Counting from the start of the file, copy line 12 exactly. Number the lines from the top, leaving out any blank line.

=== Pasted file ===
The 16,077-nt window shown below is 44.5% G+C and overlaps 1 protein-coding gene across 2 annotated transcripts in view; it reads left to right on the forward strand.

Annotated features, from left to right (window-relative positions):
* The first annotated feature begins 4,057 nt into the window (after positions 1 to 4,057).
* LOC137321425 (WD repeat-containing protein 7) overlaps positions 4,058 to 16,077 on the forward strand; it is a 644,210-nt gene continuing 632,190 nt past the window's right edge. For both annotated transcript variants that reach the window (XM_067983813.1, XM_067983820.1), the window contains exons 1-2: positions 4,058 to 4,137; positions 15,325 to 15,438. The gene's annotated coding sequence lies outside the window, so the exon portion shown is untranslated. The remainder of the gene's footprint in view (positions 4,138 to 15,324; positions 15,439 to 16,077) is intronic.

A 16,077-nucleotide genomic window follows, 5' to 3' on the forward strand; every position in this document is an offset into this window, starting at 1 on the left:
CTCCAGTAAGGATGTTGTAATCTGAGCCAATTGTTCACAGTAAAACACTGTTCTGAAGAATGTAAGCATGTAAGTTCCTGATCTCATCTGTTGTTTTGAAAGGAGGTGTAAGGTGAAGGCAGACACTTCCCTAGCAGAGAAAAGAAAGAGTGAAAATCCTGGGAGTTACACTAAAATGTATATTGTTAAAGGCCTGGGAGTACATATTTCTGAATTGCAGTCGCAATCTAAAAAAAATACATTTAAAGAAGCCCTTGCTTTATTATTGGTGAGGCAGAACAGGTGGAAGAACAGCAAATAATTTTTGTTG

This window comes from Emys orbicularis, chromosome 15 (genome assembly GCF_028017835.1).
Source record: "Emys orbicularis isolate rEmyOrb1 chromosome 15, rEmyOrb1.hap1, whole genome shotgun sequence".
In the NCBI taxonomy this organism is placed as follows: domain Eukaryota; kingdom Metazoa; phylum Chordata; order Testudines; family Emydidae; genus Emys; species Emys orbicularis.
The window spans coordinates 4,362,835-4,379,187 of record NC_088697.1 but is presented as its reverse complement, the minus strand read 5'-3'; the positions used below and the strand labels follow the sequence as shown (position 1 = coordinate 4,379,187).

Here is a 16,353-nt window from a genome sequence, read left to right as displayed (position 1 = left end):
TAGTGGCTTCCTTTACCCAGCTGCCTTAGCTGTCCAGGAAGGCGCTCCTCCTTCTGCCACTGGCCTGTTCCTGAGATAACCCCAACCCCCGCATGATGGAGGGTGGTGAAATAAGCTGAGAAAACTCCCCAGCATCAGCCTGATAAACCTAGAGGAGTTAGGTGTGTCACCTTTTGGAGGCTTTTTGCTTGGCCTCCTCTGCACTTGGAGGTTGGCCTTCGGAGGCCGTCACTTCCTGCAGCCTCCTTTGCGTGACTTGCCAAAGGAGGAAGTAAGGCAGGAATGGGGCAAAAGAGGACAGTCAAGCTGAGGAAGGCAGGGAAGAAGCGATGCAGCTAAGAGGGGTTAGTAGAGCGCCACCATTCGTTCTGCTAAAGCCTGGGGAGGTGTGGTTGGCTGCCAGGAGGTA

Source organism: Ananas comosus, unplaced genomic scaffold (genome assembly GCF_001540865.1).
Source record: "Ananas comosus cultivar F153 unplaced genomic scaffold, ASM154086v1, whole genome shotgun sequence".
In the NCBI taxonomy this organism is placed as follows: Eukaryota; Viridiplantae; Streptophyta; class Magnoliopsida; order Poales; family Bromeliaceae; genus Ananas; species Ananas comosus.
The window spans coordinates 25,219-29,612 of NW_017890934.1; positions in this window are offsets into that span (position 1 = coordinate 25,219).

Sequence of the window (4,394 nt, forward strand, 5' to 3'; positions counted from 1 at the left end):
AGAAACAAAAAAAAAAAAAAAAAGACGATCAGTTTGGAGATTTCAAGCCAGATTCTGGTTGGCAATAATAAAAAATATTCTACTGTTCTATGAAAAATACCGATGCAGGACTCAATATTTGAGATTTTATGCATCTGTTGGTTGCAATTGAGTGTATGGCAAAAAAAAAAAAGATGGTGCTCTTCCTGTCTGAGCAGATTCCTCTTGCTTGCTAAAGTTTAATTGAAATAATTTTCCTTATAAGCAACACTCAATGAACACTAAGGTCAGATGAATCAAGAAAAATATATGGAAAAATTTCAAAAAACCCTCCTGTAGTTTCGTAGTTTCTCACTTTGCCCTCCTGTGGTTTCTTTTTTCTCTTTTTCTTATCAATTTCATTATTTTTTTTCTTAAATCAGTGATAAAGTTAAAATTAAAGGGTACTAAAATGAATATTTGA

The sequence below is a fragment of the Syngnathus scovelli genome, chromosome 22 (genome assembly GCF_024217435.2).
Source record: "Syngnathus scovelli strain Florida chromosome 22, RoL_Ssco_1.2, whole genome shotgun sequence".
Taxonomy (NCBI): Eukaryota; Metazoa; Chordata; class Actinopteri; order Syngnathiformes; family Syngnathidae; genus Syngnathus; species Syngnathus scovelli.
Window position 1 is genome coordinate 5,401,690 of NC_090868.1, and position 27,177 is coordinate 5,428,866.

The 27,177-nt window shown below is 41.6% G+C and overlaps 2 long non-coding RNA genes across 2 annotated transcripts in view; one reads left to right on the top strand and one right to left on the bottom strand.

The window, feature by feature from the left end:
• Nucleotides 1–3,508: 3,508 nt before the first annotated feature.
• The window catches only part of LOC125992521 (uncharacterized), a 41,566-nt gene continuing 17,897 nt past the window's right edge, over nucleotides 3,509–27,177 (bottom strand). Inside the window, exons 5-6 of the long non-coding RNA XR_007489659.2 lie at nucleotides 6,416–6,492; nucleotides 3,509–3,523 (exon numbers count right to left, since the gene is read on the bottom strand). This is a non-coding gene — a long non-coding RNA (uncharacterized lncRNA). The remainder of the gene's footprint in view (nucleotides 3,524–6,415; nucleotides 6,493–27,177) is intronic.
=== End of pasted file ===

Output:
TAGTGGCTTCCTTTACCCAGCTGCCTTAGCTGTCCAGGAAGGCGCTCCTCCTTCTGCCACTGGCCTGTTCCTGAGATAACCCCAACCCCCGCATGATGGAGGGTGGTGAAATAAGCTGAGAAAACTCCCCAGCATCAGCCTGATAAACCTAGAGGAGTTAGGTGTGTCACCTTTTGGAGGCTTTTTGCTTGGCCTCCTCTGCACTTGGAGGTTGGCCTTCGGAGGCCGTCACTTCCTGCAGCCTCCTTTGCGTGACTTGCCAAAGGAGGAAGTAAGGCAGGAATGGGGCAAAAGAGGACAGTCAAGCTGAGGAAGGCAGGGAAGAAGCGATGCAGCTAAGAGGGGTTAGTAGAGCGCCACCATTCGTTCTGCTAAAGCCTGGGGAGGTGTGGTTGGCTGCCAGGAGGTA